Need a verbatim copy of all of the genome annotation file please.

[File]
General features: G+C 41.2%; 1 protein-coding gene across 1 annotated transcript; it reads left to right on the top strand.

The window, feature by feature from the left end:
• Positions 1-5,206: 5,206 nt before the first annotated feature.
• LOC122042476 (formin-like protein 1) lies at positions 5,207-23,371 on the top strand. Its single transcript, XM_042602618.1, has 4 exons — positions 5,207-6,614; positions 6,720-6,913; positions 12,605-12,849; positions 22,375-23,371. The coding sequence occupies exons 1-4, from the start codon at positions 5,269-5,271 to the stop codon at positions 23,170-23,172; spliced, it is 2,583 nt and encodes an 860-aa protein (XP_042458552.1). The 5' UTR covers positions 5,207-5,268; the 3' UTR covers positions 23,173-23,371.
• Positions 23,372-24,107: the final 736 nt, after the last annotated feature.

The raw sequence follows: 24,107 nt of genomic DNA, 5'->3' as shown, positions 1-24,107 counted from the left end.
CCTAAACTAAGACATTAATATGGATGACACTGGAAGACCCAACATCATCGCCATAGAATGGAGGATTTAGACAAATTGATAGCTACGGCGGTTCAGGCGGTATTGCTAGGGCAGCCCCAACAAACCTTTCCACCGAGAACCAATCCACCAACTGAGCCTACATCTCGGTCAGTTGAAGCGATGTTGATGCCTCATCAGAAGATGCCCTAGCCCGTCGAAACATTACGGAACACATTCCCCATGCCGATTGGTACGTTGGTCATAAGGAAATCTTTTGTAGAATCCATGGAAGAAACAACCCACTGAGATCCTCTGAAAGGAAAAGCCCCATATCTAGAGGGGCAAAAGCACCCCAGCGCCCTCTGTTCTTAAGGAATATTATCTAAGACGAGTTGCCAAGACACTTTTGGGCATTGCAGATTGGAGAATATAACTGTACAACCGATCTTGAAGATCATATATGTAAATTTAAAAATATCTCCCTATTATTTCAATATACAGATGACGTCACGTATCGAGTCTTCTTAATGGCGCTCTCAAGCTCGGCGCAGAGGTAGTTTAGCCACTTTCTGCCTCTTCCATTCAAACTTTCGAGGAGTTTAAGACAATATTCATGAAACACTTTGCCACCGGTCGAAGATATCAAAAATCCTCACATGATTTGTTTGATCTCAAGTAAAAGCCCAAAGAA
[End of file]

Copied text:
General features: G+C 41.2%; 1 protein-coding gene across 1 annotated transcript; it reads left to right on the top strand.

The window, feature by feature from the left end:
• Positions 1-5,206: 5,206 nt before the first annotated feature.
• LOC122042476 (formin-like protein 1) lies at positions 5,207-23,371 on the top strand. Its single transcript, XM_042602618.1, has 4 exons — positions 5,207-6,614; positions 6,720-6,913; positions 12,605-12,849; positions 22,375-23,371. The coding sequence occupies exons 1-4, from the start codon at positions 5,269-5,271 to the stop codon at positions 23,170-23,172; spliced, it is 2,583 nt and encodes an 860-aa protein (XP_042458552.1). The 5' UTR covers positions 5,207-5,268; the 3' UTR covers positions 23,173-23,371.
• Positions 23,372-24,107: the final 736 nt, after the last annotated feature.

The raw sequence follows: 24,107 nt of genomic DNA, 5'->3' as shown, positions 1-24,107 counted from the left end.
CCTAAACTAAGACATTAATATGGATGACACTGGAAGACCCAACATCATCGCCATAGAATGGAGGATTTAGACAAATTGATAGCTACGGCGGTTCAGGCGGTATTGCTAGGGCAGCCCCAACAAACCTTTCCACCGAGAACCAATCCACCAACTGAGCCTACATCTCGGTCAGTTGAAGCGATGTTGATGCCTCATCAGAAGATGCCCTAGCCCGTCGAAACATTACGGAACACATTCCCCATGCCGATTGGTACGTTGGTCATAAGGAAATCTTTTGTAGAATCCATGGAAGAAACAACCCACTGAGATCCTCTGAAAGGAAAAGCCCCATATCTAGAGGGGCAAAAGCACCCCAGCGCCCTCTGTTCTTAAGGAATATTATCTAAGACGAGTTGCCAAGACACTTTTGGGCATTGCAGATTGGAGAATATAACTGTACAACCGATCTTGAAGATCATATATGTAAATTTAAAAATATCTCCCTATTATTTCAATATACAGATGACGTCACGTATCGAGTCTTCTTAATGGCGCTCTCAAGCTCGGCGCAGAGGTAGTTTAGCCACTTTCTGCCTCTTCCATTCAAACTTTCGAGGAGTTTAAGACAATATTCATGAAACACTTTGCCACCGGTCGAAGATATCAAAAATCCTCACATGATTTGTTTGATCTCAAGTAAAAGCCCAAAGAA